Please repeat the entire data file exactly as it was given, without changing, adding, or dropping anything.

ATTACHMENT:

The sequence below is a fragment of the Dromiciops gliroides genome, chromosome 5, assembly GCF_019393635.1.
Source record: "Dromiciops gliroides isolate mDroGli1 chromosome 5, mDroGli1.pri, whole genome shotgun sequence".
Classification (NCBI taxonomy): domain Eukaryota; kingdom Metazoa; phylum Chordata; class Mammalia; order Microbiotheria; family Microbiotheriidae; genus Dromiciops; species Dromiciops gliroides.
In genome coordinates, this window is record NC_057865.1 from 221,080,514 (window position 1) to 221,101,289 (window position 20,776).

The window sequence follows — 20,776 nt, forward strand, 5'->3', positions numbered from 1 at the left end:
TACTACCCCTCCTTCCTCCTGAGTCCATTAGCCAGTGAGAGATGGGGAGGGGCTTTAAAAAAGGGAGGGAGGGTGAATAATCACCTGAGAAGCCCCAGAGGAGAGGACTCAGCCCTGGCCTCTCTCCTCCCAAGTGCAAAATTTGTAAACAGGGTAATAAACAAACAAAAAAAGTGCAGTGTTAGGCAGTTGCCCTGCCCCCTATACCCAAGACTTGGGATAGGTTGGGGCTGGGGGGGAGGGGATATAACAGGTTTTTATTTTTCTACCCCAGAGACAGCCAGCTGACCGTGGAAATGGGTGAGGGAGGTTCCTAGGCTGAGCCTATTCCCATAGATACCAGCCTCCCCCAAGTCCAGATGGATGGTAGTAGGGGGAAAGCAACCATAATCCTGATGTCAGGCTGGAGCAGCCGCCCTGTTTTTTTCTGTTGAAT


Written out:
The sequence below is a fragment of the Dromiciops gliroides genome, chromosome 5, assembly GCF_019393635.1.
Source record: "Dromiciops gliroides isolate mDroGli1 chromosome 5, mDroGli1.pri, whole genome shotgun sequence".
Classification (NCBI taxonomy): domain Eukaryota; kingdom Metazoa; phylum Chordata; class Mammalia; order Microbiotheria; family Microbiotheriidae; genus Dromiciops; species Dromiciops gliroides.
In genome coordinates, this window is record NC_057865.1 from 221,080,514 (window position 1) to 221,101,289 (window position 20,776).

The window sequence follows — 20,776 nt, forward strand, 5'->3', positions numbered from 1 at the left end:
TACTACCCCTCCTTCCTCCTGAGTCCATTAGCCAGTGAGAGATGGGGAGGGGCTTTAAAAAAGGGAGGGAGGGTGAATAATCACCTGAGAAGCCCCAGAGGAGAGGACTCAGCCCTGGCCTCTCTCCTCCCAAGTGCAAAATTTGTAAACAGGGTAATAAACAAACAAAAAAAGTGCAGTGTTAGGCAGTTGCCCTGCCCCCTATACCCAAGACTTGGGATAGGTTGGGGCTGGGGGGGAGGGGATATAACAGGTTTTTATTTTTCTACCCCAGAGACAGCCAGCTGACCGTGGAAATGGGTGAGGGAGGTTCCTAGGCTGAGCCTATTCCCATAGATACCAGCCTCCCCCAAGTCCAGATGGATGGTAGTAGGGGGAAAGCAACCATAATCCTGATGTCAGGCTGGAGCAGCCGCCCTGTTTTTTTCTGTTGAAT